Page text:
As a content marketer, my brain is always warring against itself.
Think about it: In this role, you need to be analytical and creative, objective and subjective, businesslike and playful, Google-friendly writer and human-friendly writer, and much, much more. It’s truly enough to tear your mind in two. (As for me, don’t stress — my wife’s a clinical psychologist. I’ll be fine. Or screwed. It's too early to tell.)
When I was a kid, my parents would often look at me and wonder if that exact phenomenon — that dichotomy of the mind — was happening before their very eyes in their poor little son. Now, it wasn’t like I was sitting in the corner cramming paste into my mouth (though I hear the 1982 Elmer’s was a great vintage). Instead, they'd stress over my mind's fate when they watched me play. According to them, I would create these wildly complex, far-fetched narratives about my toys ... then carefully, meticulously, and some might say obsessively line up each and every one in perfect order.
Uh oh, my parents would think. What did we do to this kid?
You see, my mom is a preschool teacher and my dad a software engineer. It’s like they could see their opposite traits — creative and logical, outgoing and introverted, abstract and orderly — slamming against each other inside my head.
Luckily, along came content marketing, and I could finally put this crazy brain of mine to work.
It’s because of this, uh, double...brained...ed...nessity?...that I feel right at home in content marketing. You need both halves to fully grok this stuff, I believe, and so I love the job because I feel right at home moving between what's business-y and what's creative.
The "Uh Oh" Moment: You Have to, Like, Create for a Living Now?
Unfortunately, not everyone feels at home practicing this strange approach to marketing, even after several years of the philosophy running amok in our industry.
Yes, content marketing is effective and ubiquitous, which many businesses understand. But what about the individuals tasked with execution? Few things seem more unreasonable than to expect thousands of marketers to simply drop into the field and suddenly be prolific, creative, and great at producing content and distributing it. It's unreasonable to assume that you can simply pick up the craft, and it's unreasonable to assume you can just over-market bad content, especially now that the first adopter wave and the loudest adopter wave have both already crashed. (Here's my longer rant on the subject of creative and quality in content.)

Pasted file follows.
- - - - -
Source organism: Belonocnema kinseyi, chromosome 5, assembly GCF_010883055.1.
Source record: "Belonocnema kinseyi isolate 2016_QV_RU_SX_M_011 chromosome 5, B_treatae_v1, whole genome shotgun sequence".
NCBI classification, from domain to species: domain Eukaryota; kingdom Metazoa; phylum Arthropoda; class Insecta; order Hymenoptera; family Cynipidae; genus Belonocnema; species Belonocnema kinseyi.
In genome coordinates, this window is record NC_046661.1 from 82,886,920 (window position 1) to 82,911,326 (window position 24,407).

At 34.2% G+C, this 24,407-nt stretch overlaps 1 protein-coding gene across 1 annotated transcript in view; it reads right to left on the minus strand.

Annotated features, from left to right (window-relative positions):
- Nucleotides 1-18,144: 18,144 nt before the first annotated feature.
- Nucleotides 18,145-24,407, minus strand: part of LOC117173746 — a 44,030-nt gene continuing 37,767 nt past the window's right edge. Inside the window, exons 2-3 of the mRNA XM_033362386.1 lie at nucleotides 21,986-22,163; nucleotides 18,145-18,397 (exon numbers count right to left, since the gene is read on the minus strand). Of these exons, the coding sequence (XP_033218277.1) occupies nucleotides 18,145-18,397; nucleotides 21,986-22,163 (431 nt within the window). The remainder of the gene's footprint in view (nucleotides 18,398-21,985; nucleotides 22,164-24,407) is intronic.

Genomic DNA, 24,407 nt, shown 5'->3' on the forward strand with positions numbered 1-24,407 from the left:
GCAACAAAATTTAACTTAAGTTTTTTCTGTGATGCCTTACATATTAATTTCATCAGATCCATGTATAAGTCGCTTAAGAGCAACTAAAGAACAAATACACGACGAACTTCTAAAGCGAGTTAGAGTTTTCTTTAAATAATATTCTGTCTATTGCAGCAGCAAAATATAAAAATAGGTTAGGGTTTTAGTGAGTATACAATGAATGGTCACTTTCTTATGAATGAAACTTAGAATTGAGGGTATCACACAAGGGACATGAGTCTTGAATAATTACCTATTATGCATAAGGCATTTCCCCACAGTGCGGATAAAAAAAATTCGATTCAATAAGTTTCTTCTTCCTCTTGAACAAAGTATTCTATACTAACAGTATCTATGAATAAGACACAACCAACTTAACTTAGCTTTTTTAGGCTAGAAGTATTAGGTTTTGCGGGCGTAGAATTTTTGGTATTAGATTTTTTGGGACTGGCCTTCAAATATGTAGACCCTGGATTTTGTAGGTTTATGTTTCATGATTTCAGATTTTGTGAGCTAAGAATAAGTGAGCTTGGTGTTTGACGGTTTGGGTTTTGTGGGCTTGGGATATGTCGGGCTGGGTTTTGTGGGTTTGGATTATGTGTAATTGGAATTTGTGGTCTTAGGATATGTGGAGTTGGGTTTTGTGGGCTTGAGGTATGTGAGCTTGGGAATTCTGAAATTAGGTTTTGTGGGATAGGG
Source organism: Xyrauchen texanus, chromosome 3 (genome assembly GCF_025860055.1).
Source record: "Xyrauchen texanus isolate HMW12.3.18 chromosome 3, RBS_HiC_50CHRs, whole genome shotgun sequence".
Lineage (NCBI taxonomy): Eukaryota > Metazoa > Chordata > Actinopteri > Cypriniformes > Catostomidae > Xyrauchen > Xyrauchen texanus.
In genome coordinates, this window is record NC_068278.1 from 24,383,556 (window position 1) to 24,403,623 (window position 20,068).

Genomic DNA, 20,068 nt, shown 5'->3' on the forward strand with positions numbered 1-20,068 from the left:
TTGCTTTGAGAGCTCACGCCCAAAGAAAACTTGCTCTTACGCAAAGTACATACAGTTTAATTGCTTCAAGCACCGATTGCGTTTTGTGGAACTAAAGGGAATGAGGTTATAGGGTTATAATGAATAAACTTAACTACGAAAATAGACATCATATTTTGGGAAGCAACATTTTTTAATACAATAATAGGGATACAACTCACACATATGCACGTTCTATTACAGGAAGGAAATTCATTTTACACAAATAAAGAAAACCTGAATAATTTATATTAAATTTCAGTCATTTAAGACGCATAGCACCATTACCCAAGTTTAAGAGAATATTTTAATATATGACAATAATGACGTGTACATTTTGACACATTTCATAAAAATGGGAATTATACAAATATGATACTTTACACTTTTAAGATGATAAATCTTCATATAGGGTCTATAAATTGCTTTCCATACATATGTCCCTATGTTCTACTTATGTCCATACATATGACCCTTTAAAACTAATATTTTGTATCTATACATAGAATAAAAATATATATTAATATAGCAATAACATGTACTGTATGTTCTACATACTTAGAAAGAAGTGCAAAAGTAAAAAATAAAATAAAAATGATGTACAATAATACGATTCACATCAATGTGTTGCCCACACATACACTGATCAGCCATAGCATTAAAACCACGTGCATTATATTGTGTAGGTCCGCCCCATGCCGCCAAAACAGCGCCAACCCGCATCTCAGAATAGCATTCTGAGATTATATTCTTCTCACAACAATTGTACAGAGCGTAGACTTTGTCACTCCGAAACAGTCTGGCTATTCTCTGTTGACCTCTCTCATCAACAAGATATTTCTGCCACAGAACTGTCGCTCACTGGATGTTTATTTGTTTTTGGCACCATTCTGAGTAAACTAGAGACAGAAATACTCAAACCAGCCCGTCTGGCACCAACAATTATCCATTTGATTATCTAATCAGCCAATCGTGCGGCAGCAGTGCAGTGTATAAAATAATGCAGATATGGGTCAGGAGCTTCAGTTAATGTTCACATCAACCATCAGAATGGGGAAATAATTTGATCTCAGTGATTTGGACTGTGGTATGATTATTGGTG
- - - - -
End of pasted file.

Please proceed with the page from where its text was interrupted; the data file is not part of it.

So I wondered: How do content marketers actually feel about their own creative skills?
And how do they feel about their careers, strange as they are in both their origins and their path forward and upward?
I mean, I never received formal training on how to create the various types of content I've been asked to create, and to do so in a business setting ... have you? And I sure as hell don't know what the career progression looks like in a nice, neat ladder ... do you? I'm positive I could be better at both creating stuff and growing my career, and I thought I'd ask others if they felt the same way.
So I surveyed my community group, Boston Content. We have over 850 members on our email list as of this writing, all in the New England area (though several appear to be from New York, California, and elsewhere — it’s the internet, after all). Fifty-four agreed to take the survey.
So without further ado, here’s a mishmash of stats from that small but eye-opening survey: